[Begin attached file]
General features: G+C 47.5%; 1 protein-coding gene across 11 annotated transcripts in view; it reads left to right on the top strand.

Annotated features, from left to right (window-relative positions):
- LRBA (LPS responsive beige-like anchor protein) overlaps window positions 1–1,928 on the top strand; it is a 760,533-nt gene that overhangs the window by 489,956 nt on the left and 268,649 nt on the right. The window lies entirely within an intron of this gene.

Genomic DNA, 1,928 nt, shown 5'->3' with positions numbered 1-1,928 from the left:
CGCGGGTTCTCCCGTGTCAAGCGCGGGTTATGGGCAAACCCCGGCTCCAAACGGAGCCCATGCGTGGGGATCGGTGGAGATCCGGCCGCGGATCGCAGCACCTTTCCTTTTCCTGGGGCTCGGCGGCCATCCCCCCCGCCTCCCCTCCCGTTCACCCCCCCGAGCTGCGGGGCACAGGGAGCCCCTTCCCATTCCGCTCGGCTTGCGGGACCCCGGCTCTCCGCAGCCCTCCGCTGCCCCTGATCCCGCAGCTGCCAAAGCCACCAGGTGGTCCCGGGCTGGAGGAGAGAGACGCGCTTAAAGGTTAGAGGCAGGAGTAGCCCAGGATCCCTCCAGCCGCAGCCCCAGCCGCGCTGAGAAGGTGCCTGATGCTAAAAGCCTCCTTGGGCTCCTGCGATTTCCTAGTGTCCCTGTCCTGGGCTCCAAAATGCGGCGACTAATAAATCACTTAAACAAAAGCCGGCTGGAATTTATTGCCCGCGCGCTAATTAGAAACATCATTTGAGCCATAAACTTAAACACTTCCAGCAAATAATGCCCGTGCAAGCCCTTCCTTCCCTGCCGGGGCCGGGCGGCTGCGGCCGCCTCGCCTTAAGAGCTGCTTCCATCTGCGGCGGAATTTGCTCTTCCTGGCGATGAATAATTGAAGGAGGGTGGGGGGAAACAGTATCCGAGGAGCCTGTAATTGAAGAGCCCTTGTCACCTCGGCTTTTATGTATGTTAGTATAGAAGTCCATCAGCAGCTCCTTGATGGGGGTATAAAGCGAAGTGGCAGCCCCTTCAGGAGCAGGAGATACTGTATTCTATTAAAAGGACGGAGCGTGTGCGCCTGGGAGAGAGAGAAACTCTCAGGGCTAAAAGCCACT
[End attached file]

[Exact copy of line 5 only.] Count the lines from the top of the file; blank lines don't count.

CGCGGGTTCTCCCGTGTCAAGCGCGGGTTATGGGCAAACCCCGGCTCCAAACGGAGCCCATGCGTGGGGATCGGTGGAGATCCGGCCGCGGATCGCAGCACCTTTCCTTTTCCTGGGGCTCGGCGGCCATCCCCCCCGCCTCCCCTCCCGTTCACCCCCCCGAGCTGCGGGGCACAGGGAGCCCCTTCCCATTCCGCTCGGCTTGCGGGACCCCGGCTCTCCGCAGCCCTCCGCTGCCCCTGATCCCGCAGCTGCCAAAGCCACCAGGTGGTCCCGGGCTGGAGGAGAGAGACGCGCTTAAAGGTTAGAGGCAGGAGTAGCCCAGGATCCCTCCAGCCGCAGCCCCAGCCGCGCTGAGAAGGTGCCTGATGCTAAAAGCCTCCTTGGGCTCCTGCGATTTCCTAGTGTCCCTGTCCTGGGCTCCAAAATGCGGCGACTAATAAATCACTTAAACAAAAGCCGGCTGGAATTTATTGCCCGCGCGCTAATTAGAAACATCATTTGAGCCATAAACTTAAACACTTCCAGCAAATAATGCCCGTGCAAGCCCTTCCTTCCCTGCCGGGGCCGGGCGGCTGCGGCCGCCTCGCCTTAAGAGCTGCTTCCATCTGCGGCGGAATTTGCTCTTCCTGGCGATGAATAATTGAAGGAGGGTGGGGGGAAACAGTATCCGAGGAGCCTGTAATTGAAGAGCCCTTGTCACCTCGGCTTTTATGTATGTTAGTATAGAAGTCCATCAGCAGCTCCTTGATGGGGGTATAAAGCGAAGTGGCAGCCCCTTCAGGAGCAGGAGATACTGTATTCTATTAAAAGGACGGAGCGTGTGCGCCTGGGAGAGAGAGAAACTCTCAGGGCTAAAAGCCACT